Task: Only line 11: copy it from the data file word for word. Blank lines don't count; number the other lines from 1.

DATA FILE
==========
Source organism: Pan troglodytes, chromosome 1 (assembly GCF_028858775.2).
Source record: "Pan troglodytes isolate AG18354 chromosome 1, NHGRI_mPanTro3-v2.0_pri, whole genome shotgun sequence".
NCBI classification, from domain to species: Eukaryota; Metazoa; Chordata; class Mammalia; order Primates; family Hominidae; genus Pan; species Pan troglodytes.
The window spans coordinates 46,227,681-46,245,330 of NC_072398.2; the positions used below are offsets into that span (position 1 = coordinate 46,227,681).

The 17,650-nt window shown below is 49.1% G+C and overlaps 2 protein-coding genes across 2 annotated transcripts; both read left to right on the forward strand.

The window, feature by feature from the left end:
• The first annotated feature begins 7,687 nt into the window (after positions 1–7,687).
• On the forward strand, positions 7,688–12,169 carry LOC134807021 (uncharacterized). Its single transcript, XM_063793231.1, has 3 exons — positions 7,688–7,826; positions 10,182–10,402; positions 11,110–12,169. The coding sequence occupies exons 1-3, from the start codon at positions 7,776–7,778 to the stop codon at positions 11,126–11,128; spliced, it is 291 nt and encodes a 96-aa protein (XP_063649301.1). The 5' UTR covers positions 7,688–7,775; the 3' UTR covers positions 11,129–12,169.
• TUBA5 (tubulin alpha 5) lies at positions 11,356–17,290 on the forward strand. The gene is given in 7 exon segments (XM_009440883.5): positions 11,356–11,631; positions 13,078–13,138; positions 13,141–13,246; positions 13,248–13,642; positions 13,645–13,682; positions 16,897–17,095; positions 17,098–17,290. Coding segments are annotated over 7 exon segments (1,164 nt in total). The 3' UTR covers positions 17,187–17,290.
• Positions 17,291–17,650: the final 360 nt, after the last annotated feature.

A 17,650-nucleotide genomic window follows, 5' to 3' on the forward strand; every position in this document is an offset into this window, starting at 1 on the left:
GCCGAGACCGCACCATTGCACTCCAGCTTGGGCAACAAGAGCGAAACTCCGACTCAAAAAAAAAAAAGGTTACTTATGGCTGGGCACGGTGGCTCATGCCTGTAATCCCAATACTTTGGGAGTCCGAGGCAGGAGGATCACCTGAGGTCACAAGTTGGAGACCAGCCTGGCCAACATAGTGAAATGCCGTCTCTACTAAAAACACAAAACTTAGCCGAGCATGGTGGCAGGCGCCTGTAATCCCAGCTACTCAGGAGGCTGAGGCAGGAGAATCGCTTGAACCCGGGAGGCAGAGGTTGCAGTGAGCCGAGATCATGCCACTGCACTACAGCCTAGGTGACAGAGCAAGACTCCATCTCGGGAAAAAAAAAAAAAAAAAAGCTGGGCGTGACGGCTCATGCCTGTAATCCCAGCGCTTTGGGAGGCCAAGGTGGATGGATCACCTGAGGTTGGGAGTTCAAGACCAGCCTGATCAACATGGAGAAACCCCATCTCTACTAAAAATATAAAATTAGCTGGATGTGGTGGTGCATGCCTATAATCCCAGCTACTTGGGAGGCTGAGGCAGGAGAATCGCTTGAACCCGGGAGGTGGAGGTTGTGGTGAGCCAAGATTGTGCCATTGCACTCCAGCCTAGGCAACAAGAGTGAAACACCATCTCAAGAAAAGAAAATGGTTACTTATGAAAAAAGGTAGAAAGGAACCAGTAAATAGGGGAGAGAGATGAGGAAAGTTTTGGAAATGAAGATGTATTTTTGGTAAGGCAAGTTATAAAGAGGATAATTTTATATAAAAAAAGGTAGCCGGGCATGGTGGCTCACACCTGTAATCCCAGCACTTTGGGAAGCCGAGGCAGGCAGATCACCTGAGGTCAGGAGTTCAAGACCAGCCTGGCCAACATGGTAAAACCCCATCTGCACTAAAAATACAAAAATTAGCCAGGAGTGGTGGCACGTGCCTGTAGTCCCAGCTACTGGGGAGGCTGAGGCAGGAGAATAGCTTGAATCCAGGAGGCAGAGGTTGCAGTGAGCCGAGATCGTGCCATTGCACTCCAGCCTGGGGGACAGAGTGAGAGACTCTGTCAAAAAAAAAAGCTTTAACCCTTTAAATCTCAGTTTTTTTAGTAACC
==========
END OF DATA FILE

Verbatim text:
A 17,650-nucleotide genomic window follows, 5' to 3' on the forward strand; every position in this document is an offset into this window, starting at 1 on the left: